Now, as I sit back and take in the fruits of my labor, I have to ask myself in what ways these two jobs strangely similar.

10 ways that being a project manager is like being a teacher:

1.       Have patience.

2.       Bring together a group of people to complete the task.

3.       Follow a schedule and keep a deadline.

4.       Organize supplies within a budget.

5.       Submit plans for approval.

6.       Make decisions on the spot.

7.       Communicate with superiors on a regular basis.

8.       Be flexible and make changes when necessary.

9.       Work and manage many different personalities.

10.   Enjoy yourself!

Before

Before

After

After

Before

Before

After

After

Before

Before

After

After

Before

Before

After

After

Cultivating the elements and principles of art…..

I have spent the past three days in my garden. I never thought I would say those words. I was perfectly content to spend the days reading the latest novel or sketching my current inspiration. Seven years ago my husband and I moved to a new home after 21 years of residing in the “house we would never sell”. Due to extenuating circumstances life brought us to a new place with a new purpose. My first thought was what will I do, my second was I can’t handle this, my third being o.k. let’s tackle this yard!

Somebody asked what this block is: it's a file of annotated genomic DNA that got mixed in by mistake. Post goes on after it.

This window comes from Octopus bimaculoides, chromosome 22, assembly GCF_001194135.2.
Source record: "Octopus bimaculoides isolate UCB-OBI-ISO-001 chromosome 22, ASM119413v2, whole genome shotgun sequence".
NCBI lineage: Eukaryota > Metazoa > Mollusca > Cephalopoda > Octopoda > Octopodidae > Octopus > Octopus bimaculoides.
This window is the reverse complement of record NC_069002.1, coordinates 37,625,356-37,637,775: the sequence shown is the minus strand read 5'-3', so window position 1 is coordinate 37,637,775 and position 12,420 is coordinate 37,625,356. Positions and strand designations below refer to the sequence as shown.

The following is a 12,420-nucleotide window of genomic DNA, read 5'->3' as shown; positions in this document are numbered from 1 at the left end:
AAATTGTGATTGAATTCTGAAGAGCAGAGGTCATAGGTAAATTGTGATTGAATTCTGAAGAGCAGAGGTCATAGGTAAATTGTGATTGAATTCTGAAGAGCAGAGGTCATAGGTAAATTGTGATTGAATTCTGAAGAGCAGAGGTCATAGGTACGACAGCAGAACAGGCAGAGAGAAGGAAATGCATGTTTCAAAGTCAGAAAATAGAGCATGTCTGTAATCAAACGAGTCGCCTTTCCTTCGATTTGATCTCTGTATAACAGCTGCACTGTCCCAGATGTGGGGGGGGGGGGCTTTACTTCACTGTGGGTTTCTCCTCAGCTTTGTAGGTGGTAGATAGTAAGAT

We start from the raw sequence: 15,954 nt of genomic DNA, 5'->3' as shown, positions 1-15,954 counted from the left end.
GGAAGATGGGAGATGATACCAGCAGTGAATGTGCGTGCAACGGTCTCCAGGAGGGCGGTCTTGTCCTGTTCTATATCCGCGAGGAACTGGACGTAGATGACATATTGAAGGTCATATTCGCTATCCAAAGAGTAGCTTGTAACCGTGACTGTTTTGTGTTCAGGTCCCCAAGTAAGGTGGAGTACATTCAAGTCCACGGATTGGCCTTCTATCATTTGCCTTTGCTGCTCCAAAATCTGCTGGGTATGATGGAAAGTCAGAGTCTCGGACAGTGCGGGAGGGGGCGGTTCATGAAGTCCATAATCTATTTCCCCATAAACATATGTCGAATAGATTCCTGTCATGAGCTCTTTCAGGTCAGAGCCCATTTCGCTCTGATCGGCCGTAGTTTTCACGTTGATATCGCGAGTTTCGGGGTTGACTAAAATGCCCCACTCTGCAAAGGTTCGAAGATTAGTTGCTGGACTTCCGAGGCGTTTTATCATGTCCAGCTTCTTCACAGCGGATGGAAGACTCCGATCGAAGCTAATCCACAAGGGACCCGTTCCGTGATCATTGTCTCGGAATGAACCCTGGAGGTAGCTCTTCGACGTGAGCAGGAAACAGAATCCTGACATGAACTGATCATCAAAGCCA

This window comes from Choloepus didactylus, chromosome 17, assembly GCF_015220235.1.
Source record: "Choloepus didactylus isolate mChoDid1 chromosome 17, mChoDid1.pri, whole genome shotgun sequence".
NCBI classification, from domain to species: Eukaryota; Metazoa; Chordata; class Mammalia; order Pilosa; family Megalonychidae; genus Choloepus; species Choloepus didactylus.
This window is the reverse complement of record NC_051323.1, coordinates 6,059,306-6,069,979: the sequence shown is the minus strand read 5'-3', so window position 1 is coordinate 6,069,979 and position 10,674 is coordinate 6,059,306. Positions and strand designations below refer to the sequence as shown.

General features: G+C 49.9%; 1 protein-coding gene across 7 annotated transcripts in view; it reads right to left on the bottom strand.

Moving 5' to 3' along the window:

Our home consists of many different sloped or hillside areas. Yard maintenance was a priority and the only thing to do was garden that which you cannot cut. And so I developed one of my largest passions and the biggest perennial garden of my imagination seeing that I knew nothing about perennial as well as gardening in general.

So, today, as I ice my aching knee, I wonder how did I get to this happy place of loving to be in my garden/s? Logically the answer is art. Color, texture, repetition, balance are all a part of the scope of my garden which has become my spring and summer work of art. I love that I can use repetition of colors and plants, add different textures for interest and create a focal point with things that are growing and living. I also enjoy nurturing and pruning into shapes and the scale that seems to fit the landscape.